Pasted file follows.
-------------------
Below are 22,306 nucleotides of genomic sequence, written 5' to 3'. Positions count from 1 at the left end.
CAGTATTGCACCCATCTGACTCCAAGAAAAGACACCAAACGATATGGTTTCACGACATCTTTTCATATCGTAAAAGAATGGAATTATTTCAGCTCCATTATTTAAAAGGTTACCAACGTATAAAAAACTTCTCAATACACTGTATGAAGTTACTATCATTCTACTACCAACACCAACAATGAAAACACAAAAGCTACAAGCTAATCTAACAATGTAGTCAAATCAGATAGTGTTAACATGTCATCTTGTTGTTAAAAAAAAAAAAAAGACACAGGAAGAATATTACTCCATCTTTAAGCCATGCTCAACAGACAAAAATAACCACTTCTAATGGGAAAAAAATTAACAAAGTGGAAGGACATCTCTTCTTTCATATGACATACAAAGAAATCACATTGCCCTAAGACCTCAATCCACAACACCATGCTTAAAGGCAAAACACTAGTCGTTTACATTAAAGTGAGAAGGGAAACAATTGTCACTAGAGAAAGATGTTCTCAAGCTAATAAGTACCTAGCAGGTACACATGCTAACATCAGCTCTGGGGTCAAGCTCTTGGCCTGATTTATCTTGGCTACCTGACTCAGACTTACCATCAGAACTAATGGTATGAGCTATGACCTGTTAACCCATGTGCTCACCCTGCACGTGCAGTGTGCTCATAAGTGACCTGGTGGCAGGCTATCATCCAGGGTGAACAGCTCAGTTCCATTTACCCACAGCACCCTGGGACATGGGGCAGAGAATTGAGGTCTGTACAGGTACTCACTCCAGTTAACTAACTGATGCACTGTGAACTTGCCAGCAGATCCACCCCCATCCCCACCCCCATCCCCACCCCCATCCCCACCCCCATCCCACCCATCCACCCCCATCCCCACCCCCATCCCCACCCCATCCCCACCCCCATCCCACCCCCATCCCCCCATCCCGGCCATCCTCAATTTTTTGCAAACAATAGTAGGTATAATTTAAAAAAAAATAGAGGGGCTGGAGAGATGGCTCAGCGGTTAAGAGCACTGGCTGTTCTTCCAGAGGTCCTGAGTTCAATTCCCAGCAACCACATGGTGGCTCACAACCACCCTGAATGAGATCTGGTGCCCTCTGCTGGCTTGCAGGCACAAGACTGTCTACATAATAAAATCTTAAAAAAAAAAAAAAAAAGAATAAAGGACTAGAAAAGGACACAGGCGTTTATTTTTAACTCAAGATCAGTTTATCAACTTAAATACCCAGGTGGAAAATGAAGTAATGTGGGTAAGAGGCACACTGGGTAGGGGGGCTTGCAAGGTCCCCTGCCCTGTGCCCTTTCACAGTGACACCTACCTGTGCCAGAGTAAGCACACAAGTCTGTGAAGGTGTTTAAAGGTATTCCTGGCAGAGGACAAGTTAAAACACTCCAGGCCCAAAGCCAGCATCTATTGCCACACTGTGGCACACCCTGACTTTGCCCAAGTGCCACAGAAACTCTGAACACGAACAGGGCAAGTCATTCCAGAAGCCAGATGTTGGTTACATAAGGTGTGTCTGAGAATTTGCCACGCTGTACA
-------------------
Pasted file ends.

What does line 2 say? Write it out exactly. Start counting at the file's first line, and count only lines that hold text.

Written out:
CAGTATTGCACCCATCTGACTCCAAGAAAAGACACCAAACGATATGGTTTCACGACATCTTTTCATATCGTAAAAGAATGGAATTATTTCAGCTCCATTATTTAAAAGGTTACCAACGTATAAAAAACTTCTCAATACACTGTATGAAGTTACTATCATTCTACTACCAACACCAACAATGAAAACACAAAAGCTACAAGCTAATCTAACAATGTAGTCAAATCAGATAGTGTTAACATGTCATCTTGTTGTTAAAAAAAAAAAAAAGACACAGGAAGAATATTACTCCATCTTTAAGCCATGCTCAACAGACAAAAATAACCACTTCTAATGGGAAAAAAATTAACAAAGTGGAAGGACATCTCTTCTTTCATATGACATACAAAGAAATCACATTGCCCTAAGACCTCAATCCACAACACCATGCTTAAAGGCAAAACACTAGTCGTTTACATTAAAGTGAGAAGGGAAACAATTGTCACTAGAGAAAGATGTTCTCAAGCTAATAAGTACCTAGCAGGTACACATGCTAACATCAGCTCTGGGGTCAAGCTCTTGGCCTGATTTATCTTGGCTACCTGACTCAGACTTACCATCAGAACTAATGGTATGAGCTATGACCTGTTAACCCATGTGCTCACCCTGCACGTGCAGTGTGCTCATAAGTGACCTGGTGGCAGGCTATCATCCAGGGTGAACAGCTCAGTTCCATTTACCCACAGCACCCTGGGACATGGGGCAGAGAATTGAGGTCTGTACAGGTACTCACTCCAGTTAACTAACTGATGCACTGTGAACTTGCCAGCAGATCCACCCCCATCCCCACCCCCATCCCCACCCCCATCCCCACCCCCATCCCACCCATCCACCCCCATCCCCACCCCCATCCCCACCCCATCCCCACCCCCATCCCACCCCCATCCCCCCATCCCGGCCATCCTCAATTTTTTGCAAACAATAGTAGGTATAATTTAAAAAAAAATAGAGGGGCTGGAGAGATGGCTCAGCGGTTAAGAGCACTGGCTGTTCTTCCAGAGGTCCTGAGTTCAATTCCCAGCAACCACATGGTGGCTCACAACCACCCTGAATGAGATCTGGTGCCCTCTGCTGGCTTGCAGGCACAAGACTGTCTACATAATAAAATCTTAAAAAAAAAAAAAAAAAGAATAAAGGACTAGAAAAGGACACAGGCGTTTATTTTTAACTCAAGATCAGTTTATCAACTTAAATACCCAGGTGGAAAATGAAGTAATGTGGGTAAGAGGCACACTGGGTAGGGGGGCTTGCAAGGTCCCCTGCCCTGTGCCCTTTCACAGTGACACCTACCTGTGCCAGAGTAAGCACACAAGTCTGTGAAGGTGTTTAAAGGTATTCCTGGCAGAGGACAAGTTAAAACACTCCAGGCCCAAAGCCAGCATCTATTGCCACACTGTGGCACACCCTGACTTTGCCCAAGTGCCACAGAAACTCTGAACACGAACAGGGCAAGTCATTCCAGAAGCCAGATGTTGGTTACATAAGGTGTGTCTGAGAATTTGCCACGCTGTACA